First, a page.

But on the right side of history, so who cares?

  • http://www.mazepath.com/uncleal/qz4.htm Uncle Al

    “A hot mirror is a specialized dielectric mirror, a dichroic filter, often employed to protect optical systems by reflecting infrared light back into a light source, while allowing visible light to pass.” They were common in the 1970s. A four inch square hot mirror (Tiffen) will set you back about $400.

    Obama State of the Union addresses. “Never make promises the government can’t actually keep. Keep the promises already made”(2013). We don’t need no stinkin’ conservation!

    Converting sunlight into liquid fuel (2015)
    Create an “energy security trust.(2013)”
    Open more than 75 percent of offshore U.S. territory to drilling(2012).
    Go “all out” on every type of energy(2012)
    More nuclear power, more natural gas, more wind and solar(2011).
    Build a new generation of nuclear energy plants(2010).
    Double the supply of renewable energy within the next three years(2009).
    Lay down 1000s of miles of power lines to connect Americans’ homes to these new sources of energy(2009).
    Reduce Americans’ energy bills by “billions of dollars”(2009).

  • http://qpr.ca/blog alqpr

    From the opening paragraphs I thought that those MIT researchers had merely re-discovered my own technique – which “captures and recycles waste heat” from incandescent bulbs by using it to heat my home.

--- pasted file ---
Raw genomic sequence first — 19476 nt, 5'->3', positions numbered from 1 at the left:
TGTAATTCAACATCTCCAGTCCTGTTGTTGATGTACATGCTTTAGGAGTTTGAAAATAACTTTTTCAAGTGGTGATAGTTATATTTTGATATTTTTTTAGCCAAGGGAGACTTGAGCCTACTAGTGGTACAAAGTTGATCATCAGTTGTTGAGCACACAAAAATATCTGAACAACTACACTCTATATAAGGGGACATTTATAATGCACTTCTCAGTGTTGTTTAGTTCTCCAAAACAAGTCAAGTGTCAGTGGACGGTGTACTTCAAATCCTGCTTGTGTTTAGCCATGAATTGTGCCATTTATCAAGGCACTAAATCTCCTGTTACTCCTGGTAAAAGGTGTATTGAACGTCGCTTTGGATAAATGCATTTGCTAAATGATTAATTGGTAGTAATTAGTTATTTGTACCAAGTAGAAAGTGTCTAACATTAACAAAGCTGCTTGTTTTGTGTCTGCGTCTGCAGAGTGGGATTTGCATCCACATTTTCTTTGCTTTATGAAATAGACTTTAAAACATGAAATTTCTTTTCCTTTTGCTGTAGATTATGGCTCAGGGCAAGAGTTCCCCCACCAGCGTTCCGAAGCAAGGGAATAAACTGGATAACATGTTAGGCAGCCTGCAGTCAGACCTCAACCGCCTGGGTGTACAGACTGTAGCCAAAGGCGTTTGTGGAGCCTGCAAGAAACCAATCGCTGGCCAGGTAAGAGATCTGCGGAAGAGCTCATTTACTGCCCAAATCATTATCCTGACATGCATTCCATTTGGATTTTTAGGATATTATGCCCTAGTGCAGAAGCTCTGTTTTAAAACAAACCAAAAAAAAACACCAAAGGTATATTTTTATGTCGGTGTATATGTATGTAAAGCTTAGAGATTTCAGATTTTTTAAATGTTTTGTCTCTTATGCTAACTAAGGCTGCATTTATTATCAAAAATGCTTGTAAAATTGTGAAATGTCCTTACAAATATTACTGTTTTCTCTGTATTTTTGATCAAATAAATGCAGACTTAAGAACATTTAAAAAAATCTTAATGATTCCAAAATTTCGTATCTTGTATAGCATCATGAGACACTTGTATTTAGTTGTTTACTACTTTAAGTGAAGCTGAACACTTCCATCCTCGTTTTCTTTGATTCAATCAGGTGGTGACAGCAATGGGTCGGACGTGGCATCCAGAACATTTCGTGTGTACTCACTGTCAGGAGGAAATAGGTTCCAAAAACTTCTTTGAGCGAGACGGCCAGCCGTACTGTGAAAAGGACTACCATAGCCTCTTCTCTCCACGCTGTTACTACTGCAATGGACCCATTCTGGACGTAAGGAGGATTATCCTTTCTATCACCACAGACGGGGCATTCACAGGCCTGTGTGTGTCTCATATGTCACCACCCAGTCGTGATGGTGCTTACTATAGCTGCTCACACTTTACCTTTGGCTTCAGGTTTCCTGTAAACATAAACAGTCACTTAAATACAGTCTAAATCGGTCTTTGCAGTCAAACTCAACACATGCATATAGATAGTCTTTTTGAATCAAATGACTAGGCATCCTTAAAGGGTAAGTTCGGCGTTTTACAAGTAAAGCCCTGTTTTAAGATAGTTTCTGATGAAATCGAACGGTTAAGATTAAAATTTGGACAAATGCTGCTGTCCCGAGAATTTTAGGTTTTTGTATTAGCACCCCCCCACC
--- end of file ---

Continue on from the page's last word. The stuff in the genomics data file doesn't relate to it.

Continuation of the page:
Where I live, during 90% of the time the lights are on, this replaces heat that would have been provided by natural gas combustion with the carbon-free output of hydro-electric dams. But in its wisdom my government has chosen to deny me this option and to force me instead to use bulbs which take much more energy to manufacture and include dangerous pollutants such as mercury to poison the environment if I don’t dispose of them “correctly”.

    • OWilson

      But, but…. they mean well?

    • Maia

      Yeah, I do the same thing: when it’s cold, I use only incandescent bulbs and this keeps the temp up to comfortable usually without any further additions. You can still get incandescent bulbs in the form of “grow bulbs” or “full spectrum ” types, because plants (and eyes) MUCH prefer them. AND they don’t come with poison.

    • Milk Manson

      and they put that heat up at the ceiling, right where you need it.

      • http://qpr.ca/blog alqpr

        Unless you put all the lightbulbs on uninsulated outside walls and roofs, the heat will eventually redistribute itself throughout the building – even if it does so by first creating a temperature gradient. And in any case, it takes much less energy to redistribute heat than to create it.

  • Maryann Wood

    I need to be able to buy incandescent bulbs in the future. In winter I use 40 watt incandescent bulb for enclosed 8′ X 6′ X 2’crawl space opening from my cellar. Heat from the bulb keeps cold water pipes in exterior walls for the toilet and sink stay warm enough to prevent freezing. I need to replace the bulb about 3 times a season. Otherwise no fuss.

  • zloppolz

    “concept could theoretically reach an efficiency of 40 percent.”
    Long ways to go to match the 230% efficient LED.

  • Jeroi

    Just quoting this story. Incandescent bulbs 3% efficient. LED’s roughly 6 time more efficient= 18%. New incandescent possibly 40% efficient so that means incandescent could possible be roughly 2x more efficient than led.
    Where did you get 230%?

    • matthewkaney

      2 times something = 200% of something. so 230% is the same as say 2.3x. 2.3×18-41.4 so pretty close